Like many of our colleagues who have already spoken publicly about this issue, we have begun conversations on our campuses about the costs of Big Deal journal packages and the concerns we have about their value. We, too, hope to find a way forward that will be transparent, affordable, and sustainable. The UC system’s stand and the growing chorus of support from other institutions strengthen our conviction that collectively, research institutions can find a new way forward, with or without the bundled journal deals that have seemed, in the past, too big to refuse.


Carrie Cooper, Dean of University Libraries, William and Mary
George Fowler, University Librarian, Old Dominion University
John Ulmschneider, Dean of Libraries and University Librarian, Virginia Commonwealth University
John Unsworth, Dean of Libraries and University Librarian, University of Virginia
K.T. Vaughan, Associate Dean, and Bethany Nowviskie, incoming Dean of Libraries, James Madison University
Tyler Walters, Dean of University Libraries, Virginia Tech
John Zenelis, Dean of Libraries and University Librarian, George Mason University

Categories: University News

Visiting Writers Events – this week at Fenwick Library

Mon, 04/08/2019 - 10:29

Monday, April 8, 7:30-9pm: Ed Roberson – Ed Roberson is the author of numerous books of poetry, including To See the Earth Before the End of the World, which was a runner up for the Los Angeles Times Poetry Award; The New Wing of the LabyrinthCity EclogueAtmosphere Conditions, which was chosen for the National Poetry Series and was a finalist for the Academy of American Poets’ Lenore Marshall Award; Just In: Word of Navigational Change: New and Selected Work; and Voices Cast Out to Talk Us In, which won the Iowa Poetry Prize. His most recent publication is the chapbook Closest Pronunciation. His earlier collections include Etai-Eken and When Thy King is a Boy. Roberson’s honors include the Ruth Lilly Poetry Prize in 2016, the Lila Wallace Writers’ Award, the Poetry Society of America’s Shelley Award, and the 2016 PEN/Voelcker Award for Poetry. His work has been included in Best American Poetry. Roberson has taught at the University of Chicago, Columbia College, and Northwestern University.

Tuesday, April 9, 7:30-9pm: Special Event with Susan Richards Shreve and Susan Tichy – On the eve of her retirement, Mason’s Creative Writing Program celebrates one of its longest-serving and most celebrated professors, Susan TichyTichy’s most recent collection, The Avalanche Path in Summer, takes her “life-long experience of walking in mountains and stirs into it a mix of ideas about mountains from the European and Chinese traditions.” She is also the author of five additional collections of poetry, including A Smell of Burning Starts the DayThe Hands in Exile, which was selected for the National Poetry Series; Bone PagodaGallowglass; and Trafficke. Tichy will be joined by J.K. Daniels, whose book Wedding Pulls was selected by C.D. Wright for the New Southern Voices Poetry Prize and published by Hub City Press. A Mason MA and MFA graduate, she serves as the College Dean of Languages and the Annandale Campus Dean of Languages, Arts, & Social Sciences for Northern Virginia Community College.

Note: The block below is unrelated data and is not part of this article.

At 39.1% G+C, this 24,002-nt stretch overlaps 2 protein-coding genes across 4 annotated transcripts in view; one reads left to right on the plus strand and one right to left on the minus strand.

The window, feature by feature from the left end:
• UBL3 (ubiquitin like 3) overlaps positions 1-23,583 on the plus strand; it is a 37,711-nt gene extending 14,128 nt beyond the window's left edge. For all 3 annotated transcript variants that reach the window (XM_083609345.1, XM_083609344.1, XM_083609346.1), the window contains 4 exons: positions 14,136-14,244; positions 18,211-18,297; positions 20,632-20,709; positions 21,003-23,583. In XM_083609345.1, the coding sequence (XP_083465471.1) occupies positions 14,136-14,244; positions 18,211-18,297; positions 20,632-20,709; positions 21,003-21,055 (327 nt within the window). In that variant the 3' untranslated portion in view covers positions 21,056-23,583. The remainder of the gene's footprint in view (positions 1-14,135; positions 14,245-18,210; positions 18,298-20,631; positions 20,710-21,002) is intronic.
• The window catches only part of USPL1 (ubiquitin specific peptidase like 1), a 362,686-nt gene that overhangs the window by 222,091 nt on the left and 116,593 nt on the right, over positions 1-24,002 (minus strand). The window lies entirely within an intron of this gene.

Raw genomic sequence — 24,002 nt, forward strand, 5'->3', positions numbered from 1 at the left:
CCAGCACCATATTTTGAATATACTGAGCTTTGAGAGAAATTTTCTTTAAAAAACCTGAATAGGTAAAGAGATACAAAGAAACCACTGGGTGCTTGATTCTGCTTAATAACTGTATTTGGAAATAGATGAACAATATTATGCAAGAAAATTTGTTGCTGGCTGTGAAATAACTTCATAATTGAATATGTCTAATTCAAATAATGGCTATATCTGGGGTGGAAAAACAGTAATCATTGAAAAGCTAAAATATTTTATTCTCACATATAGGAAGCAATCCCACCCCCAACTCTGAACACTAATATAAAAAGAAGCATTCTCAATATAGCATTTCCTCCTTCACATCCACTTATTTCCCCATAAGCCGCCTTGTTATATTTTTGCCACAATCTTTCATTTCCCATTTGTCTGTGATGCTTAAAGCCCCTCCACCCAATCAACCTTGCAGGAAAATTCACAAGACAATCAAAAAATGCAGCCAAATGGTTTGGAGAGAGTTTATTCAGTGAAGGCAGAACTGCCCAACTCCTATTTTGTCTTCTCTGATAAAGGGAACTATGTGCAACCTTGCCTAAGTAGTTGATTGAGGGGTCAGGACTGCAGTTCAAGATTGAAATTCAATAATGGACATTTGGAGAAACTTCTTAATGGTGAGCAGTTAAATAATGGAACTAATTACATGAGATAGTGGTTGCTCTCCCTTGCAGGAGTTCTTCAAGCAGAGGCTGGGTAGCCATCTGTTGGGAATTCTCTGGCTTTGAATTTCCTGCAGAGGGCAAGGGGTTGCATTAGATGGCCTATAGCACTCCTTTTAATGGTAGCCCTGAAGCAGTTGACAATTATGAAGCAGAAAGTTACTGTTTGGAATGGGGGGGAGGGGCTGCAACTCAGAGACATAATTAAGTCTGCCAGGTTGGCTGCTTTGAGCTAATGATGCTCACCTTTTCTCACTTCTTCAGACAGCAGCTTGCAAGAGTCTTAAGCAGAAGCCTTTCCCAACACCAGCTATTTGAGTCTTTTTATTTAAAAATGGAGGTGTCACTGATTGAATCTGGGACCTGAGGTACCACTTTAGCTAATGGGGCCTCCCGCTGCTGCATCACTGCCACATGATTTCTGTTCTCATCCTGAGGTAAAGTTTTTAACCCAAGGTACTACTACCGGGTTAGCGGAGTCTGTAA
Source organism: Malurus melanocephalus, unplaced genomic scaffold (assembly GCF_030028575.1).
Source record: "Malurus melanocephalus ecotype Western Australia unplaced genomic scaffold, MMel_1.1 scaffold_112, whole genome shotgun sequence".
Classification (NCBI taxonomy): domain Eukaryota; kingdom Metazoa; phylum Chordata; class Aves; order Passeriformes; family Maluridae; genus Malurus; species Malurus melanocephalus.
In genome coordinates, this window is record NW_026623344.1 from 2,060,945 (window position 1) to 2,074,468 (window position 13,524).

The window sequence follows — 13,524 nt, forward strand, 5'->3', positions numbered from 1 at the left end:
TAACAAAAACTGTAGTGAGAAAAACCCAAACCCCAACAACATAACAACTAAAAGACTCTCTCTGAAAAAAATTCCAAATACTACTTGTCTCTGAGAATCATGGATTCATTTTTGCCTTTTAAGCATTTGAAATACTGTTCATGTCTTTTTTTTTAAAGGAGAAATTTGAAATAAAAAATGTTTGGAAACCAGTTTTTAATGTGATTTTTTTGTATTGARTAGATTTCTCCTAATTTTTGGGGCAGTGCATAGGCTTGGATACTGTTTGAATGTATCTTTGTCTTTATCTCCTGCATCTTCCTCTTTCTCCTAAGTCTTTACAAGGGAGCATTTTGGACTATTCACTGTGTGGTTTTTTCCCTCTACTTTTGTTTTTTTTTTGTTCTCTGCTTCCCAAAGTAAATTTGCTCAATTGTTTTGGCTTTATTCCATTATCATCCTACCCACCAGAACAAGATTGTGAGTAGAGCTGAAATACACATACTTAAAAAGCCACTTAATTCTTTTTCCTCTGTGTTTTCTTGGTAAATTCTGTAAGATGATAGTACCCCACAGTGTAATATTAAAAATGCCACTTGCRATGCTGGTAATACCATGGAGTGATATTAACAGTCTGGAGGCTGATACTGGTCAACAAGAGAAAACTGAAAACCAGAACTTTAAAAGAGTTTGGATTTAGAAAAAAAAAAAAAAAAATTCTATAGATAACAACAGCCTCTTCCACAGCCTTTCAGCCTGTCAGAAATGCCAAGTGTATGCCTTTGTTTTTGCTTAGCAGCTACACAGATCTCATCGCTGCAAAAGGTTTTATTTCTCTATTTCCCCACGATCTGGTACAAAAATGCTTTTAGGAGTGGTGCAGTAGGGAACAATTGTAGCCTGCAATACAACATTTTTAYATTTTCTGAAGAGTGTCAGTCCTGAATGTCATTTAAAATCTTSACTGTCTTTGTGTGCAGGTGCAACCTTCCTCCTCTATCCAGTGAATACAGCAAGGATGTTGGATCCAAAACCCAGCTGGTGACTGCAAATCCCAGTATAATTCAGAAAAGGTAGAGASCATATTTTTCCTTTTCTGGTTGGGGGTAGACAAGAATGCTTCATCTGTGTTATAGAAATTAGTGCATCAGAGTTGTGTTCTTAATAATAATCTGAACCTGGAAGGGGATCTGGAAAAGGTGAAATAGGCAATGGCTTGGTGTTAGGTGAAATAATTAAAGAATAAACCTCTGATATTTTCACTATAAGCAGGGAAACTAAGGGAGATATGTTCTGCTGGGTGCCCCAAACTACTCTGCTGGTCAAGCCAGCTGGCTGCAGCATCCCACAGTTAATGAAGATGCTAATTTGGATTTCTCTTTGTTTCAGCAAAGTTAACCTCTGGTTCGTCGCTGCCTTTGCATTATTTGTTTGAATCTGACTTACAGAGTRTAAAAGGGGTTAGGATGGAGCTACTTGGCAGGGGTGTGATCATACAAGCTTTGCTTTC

Wednesday, April 10, 7:30-9pm: Jane Brox – Jane Brox’s fifth book, Silence, was published in January 2019. Her book, Brilliant: The Evolution of Artificial Light, was named one of the top ten nonfiction books of 2010 by Time magazine. She is also the author of Clearing Land: Legacies of the American FarmFive Thousand Days Like This One, which was a finalist for the National Book Critics Circle Award in nonfiction; and Here and Nowhere Else, which won the L.L. Winship/PEN New England Award. She has received the New England Book Award for nonfiction, and her essays have appeared in many anthologies including Best American EssaysThe Norton Book of Nature Writing, and the Pushcart Prize Anthology. She has taught at Harvard University and Bowdoin College, and is currently on the faculty of Lesley University’s low-residency MFA Program.

Friday, April 12, 5-6:30pm: Jamel Brinkley – Jamel Brinkley is the author of A Lucky Man: Stories, a finalist for the National Book Award. His writing has appeared in The Best American Short Stories 2018A Public Space, Ploughshares, Gulf Coast, The Threepenny Review, Glimmer Train, American Short Fiction, Tin House, and other placesA graduate of the Iowa Writers’ Workshop, he was also the 2016-17 Carol Houck Smith Fiction Fellow at the Wisconsin Institute for Creative Writing. His work has received support from Kimbilio Fiction, the Callaloo Creative Writing Workshop, the Napa Valley Writers’ Conference, the Tin House Summer Workshop, and the Bread Loaf Writers’ Conference. He is currently a Wallace Stegner Fellow in Fiction at Stanford University.

The Creative Writing Program offers the Visiting Writers Series each semester. Mason Libraries is the new host this spring. All events will take place in Fenwick Library, Room 2001, and are free and open to the public.

Categories: University News

New Tutorials from the Libraries

Fri, 04/05/2019 - 10:31

Looking for more info about research concepts or the research process? Or have questions about finding materials or using the Libraries’ tools and services? Check out our updated Tutorials page at and explore topics from Grey Literature to Hosting a Film Night to using Zotero!

Do you have other questions? Come visit one of our campus locations. Our hours are posted and updated regularly. Make an appointment with one of our subject librarians who can provide personalized research assistance. Or, if you have questions but are unable to stop by, use our virtual reference hours.